Dancing: The Crack I Took 32 Years To Get Addicted To

I’ve been meaning to write about dancing, and the role it’s come to play in my life, for a long time. And although what’s triggered me to finally sit down and write the damn post is something as trivial (and potentially self-serving, as you will see when you read on) as a coupon deal for the dance studio where I spend a lot of my time, I promise you that my main motivation for this post goes way beyond referral credits.

* * *

I spent the first twenty years of my life immersed in music and words, but the intensity of my involvement in those artistic pursuits was oddly balanced out by an almost complete lack of involvement in the worlds of dancing and the visual arts. I never went for ballet or art classes, and never thought of myself as someone who could dance or who had any visual creativity at all. My identity (insofar as I might have defined it in terms of what I was good at) was firmly founded on thinking of myself as a pianist, violinist, writer and debater. Also a total champ at Tumblepop and a virtuoso on the monkeybars, but that’s not really relevant to the topic of this post.

20-year-old me would have been extremely surprised to discover 32-year-old me listing dancing and photography as the two hobbies she overwhelmingly spends her free time on.

“Are you actually good at either of these things?” Michelle v20 would wonder.

“Nowhere near how good you are at the things you spent the first twenty years of your life doing!” Michelle v32 would reply merrily. “But somehow that’s what makes dancing and photography even more fun!”

* * *

So, dancing. (I’ll save photography for another time.) You can skim my “dance”-tagged posts if you want, but the tl;dr summary is: I discovered the funfest that is lindy hop at 20, danced it sporadically for the next 7 years or so, got lazy after marriage and didn’t do any dancing for nearly 4 years, took up West Coast Swing (that’s just 3 examples of how versatile the dance is in terms of what music you can dance to – and no, none of those dances were choreographed, they’re just people having fun improvising) in 2011 and that ended up being the gateway drug to spending more time, money and effort on dancing in 1 year than I ever had before. Besides West Coast Swing, which I’ve focused most of my energy on, I’ve also dipped my toe into hip hop, dancehall, exotic dancing, general body movement, Brazilian zouk and very recently tango, and have hugely enjoyed my limited experiences with those too.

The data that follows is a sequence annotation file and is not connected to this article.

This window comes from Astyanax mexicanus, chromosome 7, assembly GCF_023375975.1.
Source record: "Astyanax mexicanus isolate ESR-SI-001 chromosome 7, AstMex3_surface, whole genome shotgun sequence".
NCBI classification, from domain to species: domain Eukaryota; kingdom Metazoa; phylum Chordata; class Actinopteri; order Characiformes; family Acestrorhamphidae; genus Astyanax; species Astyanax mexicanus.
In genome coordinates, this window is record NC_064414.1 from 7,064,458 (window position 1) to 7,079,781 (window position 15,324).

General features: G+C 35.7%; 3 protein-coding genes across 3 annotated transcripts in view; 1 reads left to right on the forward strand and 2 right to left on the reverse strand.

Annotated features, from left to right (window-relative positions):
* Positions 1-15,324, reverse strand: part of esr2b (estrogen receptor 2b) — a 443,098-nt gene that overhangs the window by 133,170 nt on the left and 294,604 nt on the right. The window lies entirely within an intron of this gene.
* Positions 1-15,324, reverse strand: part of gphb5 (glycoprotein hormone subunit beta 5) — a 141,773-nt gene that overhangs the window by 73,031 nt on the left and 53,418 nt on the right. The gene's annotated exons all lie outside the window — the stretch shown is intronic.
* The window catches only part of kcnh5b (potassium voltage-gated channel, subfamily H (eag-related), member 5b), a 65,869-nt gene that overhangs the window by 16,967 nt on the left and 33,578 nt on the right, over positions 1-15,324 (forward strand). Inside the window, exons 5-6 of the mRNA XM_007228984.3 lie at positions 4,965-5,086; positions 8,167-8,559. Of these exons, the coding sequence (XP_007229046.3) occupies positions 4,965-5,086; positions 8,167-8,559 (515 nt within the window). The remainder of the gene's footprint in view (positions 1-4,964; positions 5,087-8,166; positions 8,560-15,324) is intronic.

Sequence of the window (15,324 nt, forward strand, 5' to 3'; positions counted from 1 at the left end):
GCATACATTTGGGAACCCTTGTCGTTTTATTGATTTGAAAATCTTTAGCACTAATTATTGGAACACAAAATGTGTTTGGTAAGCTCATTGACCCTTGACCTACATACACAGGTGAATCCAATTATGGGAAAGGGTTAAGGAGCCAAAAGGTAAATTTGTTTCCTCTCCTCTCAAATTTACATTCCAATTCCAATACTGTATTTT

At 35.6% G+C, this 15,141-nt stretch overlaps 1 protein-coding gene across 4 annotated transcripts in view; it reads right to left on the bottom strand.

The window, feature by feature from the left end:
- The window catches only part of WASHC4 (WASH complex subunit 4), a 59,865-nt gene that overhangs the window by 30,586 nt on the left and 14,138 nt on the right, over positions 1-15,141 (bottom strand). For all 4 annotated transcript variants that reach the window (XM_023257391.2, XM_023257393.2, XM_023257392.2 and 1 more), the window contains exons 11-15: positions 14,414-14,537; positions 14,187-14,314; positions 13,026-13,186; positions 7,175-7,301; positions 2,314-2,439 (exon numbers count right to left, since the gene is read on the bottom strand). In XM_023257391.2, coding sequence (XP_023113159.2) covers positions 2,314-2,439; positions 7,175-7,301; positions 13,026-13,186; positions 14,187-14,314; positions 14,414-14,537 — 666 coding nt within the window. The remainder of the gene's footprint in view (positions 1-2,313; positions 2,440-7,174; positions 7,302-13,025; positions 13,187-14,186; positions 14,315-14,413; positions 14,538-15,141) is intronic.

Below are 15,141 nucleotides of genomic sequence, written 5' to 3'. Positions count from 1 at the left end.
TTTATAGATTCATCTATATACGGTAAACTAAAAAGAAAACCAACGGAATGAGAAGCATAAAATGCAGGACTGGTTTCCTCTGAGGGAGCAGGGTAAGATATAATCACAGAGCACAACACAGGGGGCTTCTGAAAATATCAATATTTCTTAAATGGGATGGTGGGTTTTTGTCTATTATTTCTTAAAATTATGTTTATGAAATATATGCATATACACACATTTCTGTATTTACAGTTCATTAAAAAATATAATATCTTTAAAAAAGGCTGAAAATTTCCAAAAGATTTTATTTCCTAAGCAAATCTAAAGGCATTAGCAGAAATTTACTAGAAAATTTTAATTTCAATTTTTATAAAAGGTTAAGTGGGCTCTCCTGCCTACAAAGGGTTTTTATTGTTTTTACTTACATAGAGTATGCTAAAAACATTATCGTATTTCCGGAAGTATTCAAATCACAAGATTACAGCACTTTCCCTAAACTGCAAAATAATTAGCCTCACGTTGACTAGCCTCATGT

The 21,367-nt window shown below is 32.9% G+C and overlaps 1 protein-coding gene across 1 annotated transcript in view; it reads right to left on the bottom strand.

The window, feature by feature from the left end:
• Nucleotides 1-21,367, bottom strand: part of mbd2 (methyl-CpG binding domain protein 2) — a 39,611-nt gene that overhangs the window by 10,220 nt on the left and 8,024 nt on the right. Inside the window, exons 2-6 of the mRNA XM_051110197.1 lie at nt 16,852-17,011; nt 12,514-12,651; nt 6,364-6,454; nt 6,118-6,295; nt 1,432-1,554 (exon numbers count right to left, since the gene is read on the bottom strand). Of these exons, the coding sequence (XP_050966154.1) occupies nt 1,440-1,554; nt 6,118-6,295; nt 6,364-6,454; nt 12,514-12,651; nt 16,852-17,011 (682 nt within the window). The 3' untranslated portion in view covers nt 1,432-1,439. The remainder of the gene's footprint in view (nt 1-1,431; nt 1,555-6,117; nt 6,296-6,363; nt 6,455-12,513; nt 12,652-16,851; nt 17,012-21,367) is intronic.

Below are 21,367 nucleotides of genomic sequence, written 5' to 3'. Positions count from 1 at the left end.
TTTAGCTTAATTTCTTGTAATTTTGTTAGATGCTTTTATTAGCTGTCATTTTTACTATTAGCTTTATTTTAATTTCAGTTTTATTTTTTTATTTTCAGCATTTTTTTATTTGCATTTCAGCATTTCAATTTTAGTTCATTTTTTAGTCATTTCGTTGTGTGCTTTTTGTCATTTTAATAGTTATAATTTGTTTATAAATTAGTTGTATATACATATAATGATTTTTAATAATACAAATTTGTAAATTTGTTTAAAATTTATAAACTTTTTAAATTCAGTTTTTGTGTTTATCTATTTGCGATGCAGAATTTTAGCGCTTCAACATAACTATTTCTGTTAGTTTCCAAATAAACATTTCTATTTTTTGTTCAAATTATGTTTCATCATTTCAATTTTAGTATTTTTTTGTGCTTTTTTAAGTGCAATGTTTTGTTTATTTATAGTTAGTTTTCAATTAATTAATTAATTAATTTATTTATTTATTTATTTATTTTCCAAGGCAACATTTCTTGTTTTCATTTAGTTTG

Like I said, I’m not particularly good at any of this. I would describe myself as having utterly average levels of physical coordination, although my musical background does at least mean that discernment of counts, bars and phrasing is more or less hardwired into my brain. (This does NOT necessarily translate into me always moving my body on time, or having the dance vocabulary to express the phrasing my brain understands, but I still hold on to little blessings like that when the going gets tough.) And I’ve often wondered why the hell I’m slaving at something I have no strong natural aptitude in, rather than something which might come more easily to me, like practising my turntablism or picking up jazz piano.

But here’s the weird thing – the less natural aptitude you have for something, the more satisfying it is when you actually see yourself improve at it! Let’s take spinning, my ongoing dance nemesis. Do you know how awesome it feels to realize you have gone from “worst freaking spinner in the class, such that the guys either have to not spin you much or just keep compensating for your graceless veering off-course” to “able to keep up with average spinning demands, such that the guys now frequently spin you multiple times and it doesn’t end in epic failure”? IT FEELS PRETTY DAMN AWESOME. *does little spin*

The other big source of awesome which dancing has added to my life is the particular physical pleasure of partner dancing, which I strongly believe you can’t even begin to understand unless you’ve given it a try yourself. I really struggle with describing this to someone who’s never experienced it, but it’s completely different from what it feels like to just go crazy by yourself on a club dancefloor. It’s about experiencing the physical sensation of momentum with someone else – like how kids hold hands and spin each other round and round, except with far more different ways to get that feeling of “WHEEEEEE!”